Graves: How real is learning loss?
I frankly don’t expect the effects of the pandemic to be all that perilous or all that permanent (I wonder if Bert and Ernie did a song for the letter P?), primarily because young people and, dare I say, young Americans in particular, are pretty resilient.
Ages ago, when my now grown-up children could be mesmerized by Bert and Ernie skit on the television, I sometimes found myself equally drawn to the antics of Jim Henson’s compelling creations. In one, which apparently I’ll never forget, Bert was wondering what to do with the large capital L standing before them.
Ernie instantly introduced the La La La song and asked Bert to chime in with interesting L words. Bert, being Bert, quickly came up with such winning L words as lemon, lightbulb, and lump-in-my-oatmeal. (Bert has always had a thing for oatmeal.) Ernie encouraged him to use lovelier, more lilting words, suggesting lollipop, lullaby, and light-in-the-sky. Instantly grasping his buddy’s idea, Bert counters with “linoleum.”
Bert, in other words, is boring (OK, lackluster) but Ernie, at least, is always there to bail his old friend out of his humdrum ways.
I was reminded of the La La La song recently when educators began speaking of the thing they feared most emanating from the pandemic and the school closures it spawned: learning loss. And not just because of the “L” connection. There is also the Bert connection. Was “learning loss” really the best tag, the finest descriptor educators, could come up with to inspire the American public of his menace? It seems disturbingly closer to linoleum than lollipop.
Learning loss, defined as the deficit, created by school closures, distancing learning, quarantines, etc., between what students in the school know compared to what they would have known sans Covid, is an enormous concern among educators. The problem is that we don’t really have a good sense of just how enormous learning loss really is.
We don’t because when schools closed to in-person instruction and lapsed into the very substitute of all-eLearning, schools also closed for state assessments. Across the country, high stakes assessment required by NCLB/ESEA federal mandates became suddenly, astonishingly, optional. Less than optional, in actuality, as they simply weren’t offered. Thus, just when we need to measure student learning the most — in an attempt to figure out just how disastrous the pandemic has been — we have it the least, or not at all.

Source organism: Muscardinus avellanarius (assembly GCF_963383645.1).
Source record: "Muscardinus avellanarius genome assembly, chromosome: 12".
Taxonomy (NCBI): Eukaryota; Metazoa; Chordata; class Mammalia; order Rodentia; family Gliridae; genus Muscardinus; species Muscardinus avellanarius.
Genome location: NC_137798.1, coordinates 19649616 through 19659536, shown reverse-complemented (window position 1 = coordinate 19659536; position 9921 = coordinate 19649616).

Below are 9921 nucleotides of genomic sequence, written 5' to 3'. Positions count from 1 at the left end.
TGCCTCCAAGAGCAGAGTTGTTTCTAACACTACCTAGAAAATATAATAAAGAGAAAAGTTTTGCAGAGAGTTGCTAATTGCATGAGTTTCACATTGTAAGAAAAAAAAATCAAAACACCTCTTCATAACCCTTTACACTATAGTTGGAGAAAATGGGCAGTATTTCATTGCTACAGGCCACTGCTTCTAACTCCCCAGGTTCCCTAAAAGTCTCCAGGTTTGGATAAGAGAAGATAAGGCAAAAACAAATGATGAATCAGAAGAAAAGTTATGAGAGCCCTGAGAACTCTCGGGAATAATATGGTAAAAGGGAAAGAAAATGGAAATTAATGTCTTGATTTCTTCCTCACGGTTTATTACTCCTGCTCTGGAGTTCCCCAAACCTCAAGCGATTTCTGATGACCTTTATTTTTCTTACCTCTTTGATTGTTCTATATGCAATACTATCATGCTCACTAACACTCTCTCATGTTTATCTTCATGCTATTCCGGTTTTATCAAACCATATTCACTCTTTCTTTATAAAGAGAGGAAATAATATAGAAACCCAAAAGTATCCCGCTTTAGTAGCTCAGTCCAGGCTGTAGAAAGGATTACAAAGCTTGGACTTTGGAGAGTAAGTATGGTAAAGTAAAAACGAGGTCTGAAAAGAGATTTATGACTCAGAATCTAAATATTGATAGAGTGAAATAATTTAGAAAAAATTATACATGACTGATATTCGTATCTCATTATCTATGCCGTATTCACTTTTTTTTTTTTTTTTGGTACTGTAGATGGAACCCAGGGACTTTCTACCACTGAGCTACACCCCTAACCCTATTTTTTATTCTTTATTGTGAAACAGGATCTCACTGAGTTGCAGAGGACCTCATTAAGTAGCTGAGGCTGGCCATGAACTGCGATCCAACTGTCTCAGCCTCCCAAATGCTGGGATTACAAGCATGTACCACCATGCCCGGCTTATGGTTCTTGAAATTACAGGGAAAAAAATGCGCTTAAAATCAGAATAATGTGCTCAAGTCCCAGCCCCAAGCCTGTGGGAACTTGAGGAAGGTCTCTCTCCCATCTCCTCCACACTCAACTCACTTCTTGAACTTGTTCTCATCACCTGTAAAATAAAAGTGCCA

That hasn’t stopped most educational leaders and researchers from asserting that learning loss is real and immense. The loss has been so large and lamentable, in fact, that some educators are now cautioning that we must go to great pains not to unfairly label this lost generation of students — analogous to the lost generation of soldiers, artists and writes following on the heels of World War I — or we will stigmatize them, convincing their countrymen and -women that they are a permanent intellectual underclass, a group to be coddled, cared for, ultimately pitied.
But how real is learning loss? I frankly don’t expect the effects of the pandemic to be all that perilous or all that permanent (I wonder if Bert and Ernie did a song for the letter P?), primarily because young people and, dare I say, young Americans in particular, are pretty resilient.
In the educational research on early childhood education, there is a frequent problem that I call the “Third Grade Effect.” This effect is simply the tendency of the effects of all educational interventions with preschoolers/kindergartners/first graders to fade and finally evaporate altogether in grade three. It is frankly very discouraging.
But it has its upside. Students who miss out on some skill set or course or semester frequently ameliorate the effects of that temporary loss over time, sometimes a fairly short period of time. While students with learning disabilities or fundamental early lags in, for example, reading comprehension won’t necessarily automatically find their way to mastery and thus require careful, targeted instructional assistance, many students will just “regress to the mean.”
Their minds will leap forward from the pandemic-provided plateaus. Or this may just be a reality with those schools, such as ours, who managed to have in-school class this year while those in other states, out for a year plus, really do suffer learning loss.
Interestingly, this spring’s testing data may very well tell the tale. Whether this is a tale of lament or laughter remains to be seen. Or depends upon whether you are a Bert or an Ernie.